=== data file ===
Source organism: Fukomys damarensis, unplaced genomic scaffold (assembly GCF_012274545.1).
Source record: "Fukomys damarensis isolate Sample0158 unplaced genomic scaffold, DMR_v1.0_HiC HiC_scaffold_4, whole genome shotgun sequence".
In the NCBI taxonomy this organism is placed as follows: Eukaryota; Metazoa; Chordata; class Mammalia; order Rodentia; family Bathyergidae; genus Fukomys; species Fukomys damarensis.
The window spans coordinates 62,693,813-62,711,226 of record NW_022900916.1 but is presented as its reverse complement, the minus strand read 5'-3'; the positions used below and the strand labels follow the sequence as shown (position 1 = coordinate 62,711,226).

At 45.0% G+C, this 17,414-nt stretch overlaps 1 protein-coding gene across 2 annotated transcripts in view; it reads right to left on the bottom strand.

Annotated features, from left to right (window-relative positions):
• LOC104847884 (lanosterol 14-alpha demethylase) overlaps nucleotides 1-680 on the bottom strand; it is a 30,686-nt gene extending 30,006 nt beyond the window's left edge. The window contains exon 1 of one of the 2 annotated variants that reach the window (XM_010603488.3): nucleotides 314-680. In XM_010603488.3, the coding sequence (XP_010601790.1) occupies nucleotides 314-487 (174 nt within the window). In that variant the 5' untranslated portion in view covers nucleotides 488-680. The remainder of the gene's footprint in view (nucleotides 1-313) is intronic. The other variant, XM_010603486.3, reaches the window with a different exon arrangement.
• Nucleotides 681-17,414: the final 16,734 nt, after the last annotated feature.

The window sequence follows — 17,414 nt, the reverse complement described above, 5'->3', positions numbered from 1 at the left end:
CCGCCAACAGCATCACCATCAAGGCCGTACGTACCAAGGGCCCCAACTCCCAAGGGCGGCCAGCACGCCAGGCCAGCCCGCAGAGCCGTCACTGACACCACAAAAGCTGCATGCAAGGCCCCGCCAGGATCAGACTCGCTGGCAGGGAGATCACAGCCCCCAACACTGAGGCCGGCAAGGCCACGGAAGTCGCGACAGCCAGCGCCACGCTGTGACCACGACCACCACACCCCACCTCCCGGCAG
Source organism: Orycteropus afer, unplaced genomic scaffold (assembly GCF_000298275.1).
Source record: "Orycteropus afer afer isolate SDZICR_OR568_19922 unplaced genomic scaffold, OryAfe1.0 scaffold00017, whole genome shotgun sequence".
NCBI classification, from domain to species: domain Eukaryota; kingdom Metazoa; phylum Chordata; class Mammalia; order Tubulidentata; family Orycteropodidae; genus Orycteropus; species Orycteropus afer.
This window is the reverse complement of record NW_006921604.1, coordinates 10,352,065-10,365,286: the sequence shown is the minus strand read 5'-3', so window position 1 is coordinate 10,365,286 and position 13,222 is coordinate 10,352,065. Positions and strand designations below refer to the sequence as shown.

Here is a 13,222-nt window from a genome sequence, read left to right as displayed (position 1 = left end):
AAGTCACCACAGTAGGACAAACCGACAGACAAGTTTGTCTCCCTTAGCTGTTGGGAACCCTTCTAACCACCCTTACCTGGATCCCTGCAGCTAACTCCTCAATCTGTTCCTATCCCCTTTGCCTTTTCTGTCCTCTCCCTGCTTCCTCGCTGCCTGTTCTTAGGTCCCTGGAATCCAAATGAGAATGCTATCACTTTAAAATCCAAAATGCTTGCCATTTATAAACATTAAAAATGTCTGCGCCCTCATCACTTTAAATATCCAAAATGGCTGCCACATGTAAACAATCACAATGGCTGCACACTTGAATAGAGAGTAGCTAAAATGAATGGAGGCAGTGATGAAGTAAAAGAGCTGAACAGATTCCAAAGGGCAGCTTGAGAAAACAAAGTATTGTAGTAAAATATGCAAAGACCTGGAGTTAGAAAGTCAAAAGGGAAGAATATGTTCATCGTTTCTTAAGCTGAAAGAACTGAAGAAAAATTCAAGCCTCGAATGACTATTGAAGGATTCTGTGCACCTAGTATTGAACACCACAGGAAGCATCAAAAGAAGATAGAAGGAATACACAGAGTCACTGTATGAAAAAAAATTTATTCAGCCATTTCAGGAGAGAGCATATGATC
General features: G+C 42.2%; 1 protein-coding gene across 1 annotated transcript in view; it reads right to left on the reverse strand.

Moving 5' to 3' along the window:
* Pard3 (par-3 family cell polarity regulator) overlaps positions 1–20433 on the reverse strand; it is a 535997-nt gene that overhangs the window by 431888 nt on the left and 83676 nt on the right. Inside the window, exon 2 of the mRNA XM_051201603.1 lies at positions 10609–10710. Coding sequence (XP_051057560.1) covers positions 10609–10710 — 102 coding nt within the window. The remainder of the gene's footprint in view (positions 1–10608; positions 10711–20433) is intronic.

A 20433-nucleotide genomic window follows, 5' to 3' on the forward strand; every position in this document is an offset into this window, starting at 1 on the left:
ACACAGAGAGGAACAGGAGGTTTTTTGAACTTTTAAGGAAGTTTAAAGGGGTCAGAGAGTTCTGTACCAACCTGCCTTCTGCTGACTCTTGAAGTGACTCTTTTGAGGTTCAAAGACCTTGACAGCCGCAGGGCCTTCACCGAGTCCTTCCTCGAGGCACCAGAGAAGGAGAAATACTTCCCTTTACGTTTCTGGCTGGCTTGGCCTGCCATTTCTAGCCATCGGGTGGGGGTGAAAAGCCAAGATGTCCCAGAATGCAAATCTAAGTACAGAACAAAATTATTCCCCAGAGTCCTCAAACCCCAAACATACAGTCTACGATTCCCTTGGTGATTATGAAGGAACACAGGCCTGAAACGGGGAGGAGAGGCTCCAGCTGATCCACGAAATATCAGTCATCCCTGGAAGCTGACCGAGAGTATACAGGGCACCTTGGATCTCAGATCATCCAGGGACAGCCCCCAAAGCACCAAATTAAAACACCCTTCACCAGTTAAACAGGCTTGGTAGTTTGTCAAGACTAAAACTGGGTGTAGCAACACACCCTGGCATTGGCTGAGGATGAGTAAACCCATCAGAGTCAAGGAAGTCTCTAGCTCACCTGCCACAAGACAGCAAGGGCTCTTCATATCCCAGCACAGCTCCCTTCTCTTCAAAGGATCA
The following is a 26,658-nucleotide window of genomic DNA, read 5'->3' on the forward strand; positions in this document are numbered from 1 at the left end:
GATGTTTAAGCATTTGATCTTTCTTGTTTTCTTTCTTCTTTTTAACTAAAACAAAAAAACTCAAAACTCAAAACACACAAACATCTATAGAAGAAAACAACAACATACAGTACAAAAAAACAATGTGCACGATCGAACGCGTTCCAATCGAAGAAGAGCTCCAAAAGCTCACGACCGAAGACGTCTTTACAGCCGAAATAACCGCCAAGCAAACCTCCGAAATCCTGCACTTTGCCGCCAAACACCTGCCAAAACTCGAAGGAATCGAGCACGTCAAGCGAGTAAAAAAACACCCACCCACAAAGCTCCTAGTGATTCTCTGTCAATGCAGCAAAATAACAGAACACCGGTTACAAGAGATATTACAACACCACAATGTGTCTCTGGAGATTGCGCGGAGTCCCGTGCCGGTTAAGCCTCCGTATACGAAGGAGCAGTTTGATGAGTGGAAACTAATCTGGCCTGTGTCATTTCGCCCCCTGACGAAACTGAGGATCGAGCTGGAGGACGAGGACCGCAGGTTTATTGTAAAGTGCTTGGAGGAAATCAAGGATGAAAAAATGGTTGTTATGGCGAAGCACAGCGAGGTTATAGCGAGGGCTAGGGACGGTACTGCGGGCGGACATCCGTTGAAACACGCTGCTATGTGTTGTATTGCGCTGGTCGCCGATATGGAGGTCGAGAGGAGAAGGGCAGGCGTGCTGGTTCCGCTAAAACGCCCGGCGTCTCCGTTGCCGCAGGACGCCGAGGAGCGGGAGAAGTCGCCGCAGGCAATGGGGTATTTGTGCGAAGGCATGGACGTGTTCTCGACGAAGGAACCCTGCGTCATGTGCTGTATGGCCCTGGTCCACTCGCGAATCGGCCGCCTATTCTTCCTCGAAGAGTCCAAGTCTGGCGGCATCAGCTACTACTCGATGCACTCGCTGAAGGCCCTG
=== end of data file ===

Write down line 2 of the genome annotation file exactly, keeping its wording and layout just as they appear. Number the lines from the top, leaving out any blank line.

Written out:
Source record: "Fukomys damarensis isolate Sample0158 unplaced genomic scaffold, DMR_v1.0_HiC HiC_scaffold_4, whole genome shotgun sequence".